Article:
At work I often feel guilty about my modest research record. At church I feel proud to talk about my teaching and research. Calling myself an academic at church brings me social capital; calling myself a church-goer at work diminishes it. So much of what I do at church (teaching, writing, committee work, organizing, community building) are skills that I transfer from my job, but investing those skills at church isn’t recognized by my job. In fact some of my colleagues would see it as a contemptible waste of time that could be better spent being “productive” at work. So I do a good job of hiding it. If I try to make visible the work I do for the church, I am in danger of being branded a lunatic–of being, quite literally, a bad faithacademic feminist.
And while my feminist colleagues make visible the kinds of socially reproductive labour we do as women (through blogs like Hook and Eye), there is very little room for talking about—confessing to—the other kinds of work we do when we’re not being productive in the narrow sense of fulfilling tenure and promotion requirements and achieving metrical excellence.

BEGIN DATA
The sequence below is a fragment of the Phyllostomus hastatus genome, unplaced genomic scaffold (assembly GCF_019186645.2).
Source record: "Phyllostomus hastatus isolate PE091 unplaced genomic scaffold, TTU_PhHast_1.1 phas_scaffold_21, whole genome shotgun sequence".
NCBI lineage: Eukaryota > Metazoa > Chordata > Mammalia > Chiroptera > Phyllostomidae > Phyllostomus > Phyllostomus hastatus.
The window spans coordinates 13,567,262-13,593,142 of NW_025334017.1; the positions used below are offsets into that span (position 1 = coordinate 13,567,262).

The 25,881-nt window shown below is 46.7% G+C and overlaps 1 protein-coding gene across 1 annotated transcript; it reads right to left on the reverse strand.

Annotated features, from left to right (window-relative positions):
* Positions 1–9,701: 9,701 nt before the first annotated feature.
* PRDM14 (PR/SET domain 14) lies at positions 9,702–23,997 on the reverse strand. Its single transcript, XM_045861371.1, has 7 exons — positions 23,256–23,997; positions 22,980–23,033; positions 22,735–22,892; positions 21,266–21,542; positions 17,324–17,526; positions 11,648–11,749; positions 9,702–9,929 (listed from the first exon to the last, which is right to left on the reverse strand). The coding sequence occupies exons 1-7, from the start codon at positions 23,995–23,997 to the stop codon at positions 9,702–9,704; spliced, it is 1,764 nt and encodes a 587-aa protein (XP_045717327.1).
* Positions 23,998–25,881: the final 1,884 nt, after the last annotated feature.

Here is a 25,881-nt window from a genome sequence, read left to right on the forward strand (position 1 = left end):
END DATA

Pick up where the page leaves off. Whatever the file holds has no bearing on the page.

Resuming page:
It feels scary to admit this because of the pressure to “love” my work—to sacrifice my leisure time, and often my family’s time—to work time. The Do What You Love mantra has been thoroughly internalized by academics; we have put our faith in our work because we believe in it; we believe it is worth doing even when the rest of the world doesn’t recognize its importance, and even when many of us don’t receive a living wage, job security, or the respect of our employers. Our emotional vocabulary about our work—love, sacrifice, faith, belief—is the same vocabulary we use in church.